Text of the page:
Trusson, D., & Pilnick, A. (2017). Between stigma and pink positivity: women’s perceptions of social interactions during and after breast cancer treatment. Sociology of Health and Illness, 39(3), 458-473. https://doi.org/10.1111/1467-9566.12486

This study explores women’s perceptions of social interaction during and after their treatment for early stage breast cancer. Analysis of interviews with 24 women between 6 months-29 years post-diagnosis, reveals that interactions can be influenced b... Read More about Between stigma and pink positivity: women’s perceptions of social interactions during and after breast cancer treatment.

The Role of Hair Loss in Cancer Identity: Perceptions of Chemotherapy-Induced Alopecia Among Women Treated for Early-Stage Breast Cancer or Ductal Carcinoma in Situ (2016)
Journal Article
Trusson, D., & Pilnick, A. (2017). The Role of Hair Loss in Cancer Identity: Perceptions of Chemotherapy-Induced Alopecia Among Women Treated for Early-Stage Breast Cancer or Ductal Carcinoma in Situ. Cancer Nursing, 40(2), E9–E16. https://doi.org/10.1097/NCC.0000000000000373

Background: The trauma of chemotherapy-induced alopecia is well documented. However, less is known about how the stereotypical cancer identity affects social interactions. Objective: The aim of this study is to explore women's experiences of hair... Read More about The Role of Hair Loss in Cancer Identity: Perceptions of Chemotherapy-Induced Alopecia Among Women Treated for Early-Stage Breast Cancer or Ductal Carcinoma in Situ.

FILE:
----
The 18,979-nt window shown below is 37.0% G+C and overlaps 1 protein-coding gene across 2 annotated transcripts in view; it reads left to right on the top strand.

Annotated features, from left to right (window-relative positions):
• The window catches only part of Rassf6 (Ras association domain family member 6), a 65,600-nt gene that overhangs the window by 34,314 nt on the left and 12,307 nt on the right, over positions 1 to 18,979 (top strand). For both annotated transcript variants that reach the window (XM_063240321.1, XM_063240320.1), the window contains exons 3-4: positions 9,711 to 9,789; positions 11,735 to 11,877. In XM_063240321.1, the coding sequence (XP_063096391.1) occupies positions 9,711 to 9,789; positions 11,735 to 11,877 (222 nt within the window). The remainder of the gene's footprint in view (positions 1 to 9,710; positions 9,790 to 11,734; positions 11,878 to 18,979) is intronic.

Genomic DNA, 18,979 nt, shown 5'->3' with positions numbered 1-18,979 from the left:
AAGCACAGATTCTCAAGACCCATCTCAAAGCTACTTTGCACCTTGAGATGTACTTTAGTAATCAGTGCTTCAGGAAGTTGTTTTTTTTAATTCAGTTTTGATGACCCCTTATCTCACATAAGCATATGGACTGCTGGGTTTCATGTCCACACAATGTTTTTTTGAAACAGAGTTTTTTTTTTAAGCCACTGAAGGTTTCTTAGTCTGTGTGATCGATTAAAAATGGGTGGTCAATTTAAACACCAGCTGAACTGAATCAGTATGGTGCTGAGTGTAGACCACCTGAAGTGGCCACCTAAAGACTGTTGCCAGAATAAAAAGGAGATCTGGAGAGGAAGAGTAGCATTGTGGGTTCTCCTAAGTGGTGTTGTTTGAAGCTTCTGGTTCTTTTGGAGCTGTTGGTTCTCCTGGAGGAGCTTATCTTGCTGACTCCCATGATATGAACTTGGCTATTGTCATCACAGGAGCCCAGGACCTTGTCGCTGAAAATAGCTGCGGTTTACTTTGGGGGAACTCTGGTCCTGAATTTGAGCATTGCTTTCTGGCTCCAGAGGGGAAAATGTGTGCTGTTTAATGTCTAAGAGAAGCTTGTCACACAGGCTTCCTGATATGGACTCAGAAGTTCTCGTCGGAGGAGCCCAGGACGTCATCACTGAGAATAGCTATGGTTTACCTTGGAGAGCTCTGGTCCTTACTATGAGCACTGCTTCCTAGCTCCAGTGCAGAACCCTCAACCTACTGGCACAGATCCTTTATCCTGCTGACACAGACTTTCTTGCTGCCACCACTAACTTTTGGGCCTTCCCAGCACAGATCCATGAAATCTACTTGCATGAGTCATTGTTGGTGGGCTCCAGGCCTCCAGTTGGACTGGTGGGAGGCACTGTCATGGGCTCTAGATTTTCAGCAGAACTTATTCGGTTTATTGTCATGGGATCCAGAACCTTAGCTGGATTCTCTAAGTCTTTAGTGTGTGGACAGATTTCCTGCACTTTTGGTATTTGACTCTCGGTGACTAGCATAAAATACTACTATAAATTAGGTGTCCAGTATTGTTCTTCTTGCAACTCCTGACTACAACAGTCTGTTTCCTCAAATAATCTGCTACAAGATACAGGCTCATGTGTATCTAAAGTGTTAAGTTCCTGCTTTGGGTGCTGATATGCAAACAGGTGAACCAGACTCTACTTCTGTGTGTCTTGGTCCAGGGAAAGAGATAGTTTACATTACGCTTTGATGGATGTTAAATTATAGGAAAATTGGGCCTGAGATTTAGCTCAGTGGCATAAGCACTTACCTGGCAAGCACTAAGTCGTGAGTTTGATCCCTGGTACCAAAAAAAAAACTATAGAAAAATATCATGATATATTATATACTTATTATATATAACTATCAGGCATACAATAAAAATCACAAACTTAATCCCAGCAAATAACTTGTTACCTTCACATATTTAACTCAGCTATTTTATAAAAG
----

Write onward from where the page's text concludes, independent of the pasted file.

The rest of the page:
A new normal?: Women's experiences of biographical disruption and liminality following treatment for early stage breast cancer (2016)
Journal Article
Trusson, D., Pilnick, A., & Roy, S. (2016). A new normal?: Women's experiences of biographical disruption and liminality following treatment for early stage breast cancer. Social Science and Medicine, 151, 121-129. https://doi.org/10.1016/j.socscimed.2016.01.011

Increasing numbers of women are surviving breast cancer, but little is known about the long-term implications of having survived a life-threatening illness and living with embodied reminders of its potential to return. Twenty-four women aged between... Read More about A new normal?: Women's experiences of biographical disruption and liminality following treatment for early stage breast cancer.